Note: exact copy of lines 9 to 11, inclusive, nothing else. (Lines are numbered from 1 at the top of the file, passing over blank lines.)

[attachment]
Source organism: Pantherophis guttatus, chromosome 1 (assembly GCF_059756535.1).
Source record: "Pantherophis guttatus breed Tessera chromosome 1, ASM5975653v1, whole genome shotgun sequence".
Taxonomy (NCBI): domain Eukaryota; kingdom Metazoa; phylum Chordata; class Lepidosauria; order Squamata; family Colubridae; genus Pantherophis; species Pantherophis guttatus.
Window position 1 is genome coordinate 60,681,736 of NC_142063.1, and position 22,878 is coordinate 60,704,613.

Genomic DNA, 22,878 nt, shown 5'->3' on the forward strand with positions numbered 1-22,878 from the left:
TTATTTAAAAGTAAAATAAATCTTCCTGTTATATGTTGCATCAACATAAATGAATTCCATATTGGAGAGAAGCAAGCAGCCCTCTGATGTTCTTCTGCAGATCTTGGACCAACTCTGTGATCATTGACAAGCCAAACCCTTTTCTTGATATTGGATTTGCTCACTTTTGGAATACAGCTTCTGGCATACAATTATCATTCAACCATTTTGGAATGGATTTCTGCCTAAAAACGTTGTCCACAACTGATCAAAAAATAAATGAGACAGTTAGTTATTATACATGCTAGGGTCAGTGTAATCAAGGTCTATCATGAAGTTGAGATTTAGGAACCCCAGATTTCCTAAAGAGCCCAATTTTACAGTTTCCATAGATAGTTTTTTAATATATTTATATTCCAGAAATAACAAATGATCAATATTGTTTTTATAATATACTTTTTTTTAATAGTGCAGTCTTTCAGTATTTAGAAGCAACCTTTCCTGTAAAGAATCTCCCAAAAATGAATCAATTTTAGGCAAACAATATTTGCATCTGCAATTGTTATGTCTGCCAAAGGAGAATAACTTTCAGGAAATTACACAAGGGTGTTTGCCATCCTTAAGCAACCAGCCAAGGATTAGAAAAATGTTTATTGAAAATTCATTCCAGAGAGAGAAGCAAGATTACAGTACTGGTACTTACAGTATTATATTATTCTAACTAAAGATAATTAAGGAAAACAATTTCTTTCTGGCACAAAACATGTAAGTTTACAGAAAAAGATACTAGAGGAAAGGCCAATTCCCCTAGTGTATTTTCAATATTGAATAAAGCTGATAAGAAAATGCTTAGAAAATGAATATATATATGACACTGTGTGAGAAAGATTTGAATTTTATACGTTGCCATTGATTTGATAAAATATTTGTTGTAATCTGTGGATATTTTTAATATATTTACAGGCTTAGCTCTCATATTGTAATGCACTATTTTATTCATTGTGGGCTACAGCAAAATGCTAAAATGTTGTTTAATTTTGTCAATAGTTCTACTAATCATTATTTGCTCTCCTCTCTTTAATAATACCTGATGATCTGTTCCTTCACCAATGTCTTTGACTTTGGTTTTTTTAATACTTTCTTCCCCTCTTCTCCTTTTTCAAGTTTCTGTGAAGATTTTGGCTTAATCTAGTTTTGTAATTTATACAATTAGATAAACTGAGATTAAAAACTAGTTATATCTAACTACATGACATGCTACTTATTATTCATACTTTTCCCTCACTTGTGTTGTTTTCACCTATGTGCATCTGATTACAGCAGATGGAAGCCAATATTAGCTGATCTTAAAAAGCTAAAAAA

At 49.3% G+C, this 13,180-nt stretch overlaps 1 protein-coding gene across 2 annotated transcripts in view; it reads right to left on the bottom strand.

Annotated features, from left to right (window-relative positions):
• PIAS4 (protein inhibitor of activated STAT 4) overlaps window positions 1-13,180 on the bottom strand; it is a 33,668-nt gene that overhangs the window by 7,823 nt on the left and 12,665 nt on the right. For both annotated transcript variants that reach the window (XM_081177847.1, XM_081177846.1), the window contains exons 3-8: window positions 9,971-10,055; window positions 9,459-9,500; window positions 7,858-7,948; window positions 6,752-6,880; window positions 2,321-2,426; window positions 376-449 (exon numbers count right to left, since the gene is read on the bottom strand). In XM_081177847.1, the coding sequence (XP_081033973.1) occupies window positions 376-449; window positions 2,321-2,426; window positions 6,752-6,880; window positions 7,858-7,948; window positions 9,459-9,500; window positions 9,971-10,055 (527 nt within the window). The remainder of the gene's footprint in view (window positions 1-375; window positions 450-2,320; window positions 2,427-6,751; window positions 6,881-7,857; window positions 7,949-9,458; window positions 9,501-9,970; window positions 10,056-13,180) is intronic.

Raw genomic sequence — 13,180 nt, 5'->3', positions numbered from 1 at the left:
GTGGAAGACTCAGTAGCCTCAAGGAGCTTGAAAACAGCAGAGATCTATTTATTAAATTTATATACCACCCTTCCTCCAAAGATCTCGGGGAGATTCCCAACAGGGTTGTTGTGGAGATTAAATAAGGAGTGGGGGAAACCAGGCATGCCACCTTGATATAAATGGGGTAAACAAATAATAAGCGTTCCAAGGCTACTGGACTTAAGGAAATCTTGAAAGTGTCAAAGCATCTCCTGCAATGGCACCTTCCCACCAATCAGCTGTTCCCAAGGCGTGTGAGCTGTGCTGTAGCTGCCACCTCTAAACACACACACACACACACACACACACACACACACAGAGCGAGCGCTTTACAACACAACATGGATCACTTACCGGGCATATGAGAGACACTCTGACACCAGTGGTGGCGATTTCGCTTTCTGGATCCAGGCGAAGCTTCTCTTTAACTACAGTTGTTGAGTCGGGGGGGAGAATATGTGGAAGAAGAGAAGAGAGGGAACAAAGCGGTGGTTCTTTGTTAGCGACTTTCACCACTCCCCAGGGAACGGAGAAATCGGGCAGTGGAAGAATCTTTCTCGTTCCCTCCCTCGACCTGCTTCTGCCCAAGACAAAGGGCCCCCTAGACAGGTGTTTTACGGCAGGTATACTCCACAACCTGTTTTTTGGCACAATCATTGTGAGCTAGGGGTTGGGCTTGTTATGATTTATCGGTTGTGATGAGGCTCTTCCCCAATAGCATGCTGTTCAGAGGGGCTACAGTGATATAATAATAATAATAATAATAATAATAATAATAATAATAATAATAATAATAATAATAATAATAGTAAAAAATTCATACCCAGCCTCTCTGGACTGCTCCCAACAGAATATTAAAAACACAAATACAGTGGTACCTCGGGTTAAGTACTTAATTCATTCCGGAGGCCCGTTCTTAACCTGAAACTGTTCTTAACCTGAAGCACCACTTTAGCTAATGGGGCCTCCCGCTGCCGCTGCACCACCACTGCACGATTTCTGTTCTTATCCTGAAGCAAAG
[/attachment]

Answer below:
• PIAS4 (protein inhibitor of activated STAT 4) overlaps window positions 1-13,180 on the bottom strand; it is a 33,668-nt gene that overhangs the window by 7,823 nt on the left and 12,665 nt on the right. For both annotated transcript variants that reach the window (XM_081177847.1, XM_081177846.1), the window contains exons 3-8: window positions 9,971-10,055; window positions 9,459-9,500; window positions 7,858-7,948; window positions 6,752-6,880; window positions 2,321-2,426; window positions 376-449 (exon numbers count right to left, since the gene is read on the bottom strand). In XM_081177847.1, the coding sequence (XP_081033973.1) occupies window positions 376-449; window positions 2,321-2,426; window positions 6,752-6,880; window positions 7,858-7,948; window positions 9,459-9,500; window positions 9,971-10,055 (527 nt within the window). The remainder of the gene's footprint in view (window positions 1-375; window positions 450-2,320; window positions 2,427-6,751; window positions 6,881-7,857; window positions 7,949-9,458; window positions 9,501-9,970; window positions 10,056-13,180) is intronic.

Raw genomic sequence — 13,180 nt, 5'->3', positions numbered from 1 at the left:
GTGGAAGACTCAGTAGCCTCAAGGAGCTTGAAAACAGCAGAGATCTATTTATTAAATTTATATACCACCCTTCCTCCAAAGATCTCGGGGAGATTCCCAACAGGGTTGTTGTGGAGATTAAATAAGGAGTGGGGGAAACCAGGCATGCCACCTTGATATAAATGGGGTAAACAAATAATAAGCGTTCCAAGGCTACTGGACTTAAGGAAATCTTGAAAGTGTCAAAGCATCTCCTGCAATGGCACCTTCCCACCAATCAGCTGTTCCCAAGGCGTGTGAGCTGTGCTGTAGCTGCCACCTCTAAACACACACACACACACACACACACACACACACACAGAGCGAGCGCTTTACAACACAACATGGATCACTTACCGGGCATATGAGAGACACTCTGACACCAGTGGTGGCGATTTCGCTTTCTGGATCCAGGCGAAGCTTCTCTTTAACTACAGTTGTTGAGTCGGGGGGGAGAATATGTGGAAGAAGAGAAGAGAGGGAACAAAGCGGTGGTTCTTTGTTAGCGACTTTCACCACTCCCCAGGGAACGGAGAAATCGGGCAGTGGAAGAATCTTTCTCGTTCCCTCCCTCGACCTGCTTCTGCCCAAGACAAAGGGCCCCCTAGACAGGTGTTTTACGGCAGGTATACTCCACAACCTGTTTTTTGGCACAATCATTGTGAGCTAGGGGTTGGGCTTGTTATGATTTATCGGTTGTGATGAGGCTCTTCCCCAATAGCATGCTGTTCAGAGGGGCTACAGTGATATAATAATAATAATAATAATAATAATAATAATAATAATAATAATAATAATAATAATAATAATAGTAAAAAATTCATACCCAGCCTCTCTGGACTGCTCCCAACAGAATATTAAAAACACAAATACAGTGGTACCTCGGGTTAAGTACTTAATTCATTCCGGAGGCCCGTTCTTAACCTGAAACTGTTCTTAACCTGAAGCACCACTTTAGCTAATGGGGCCTCCCGCTGCCGCTGCACCACCACTGCACGATTTCTGTTCTTATCCTGAAGCAAAG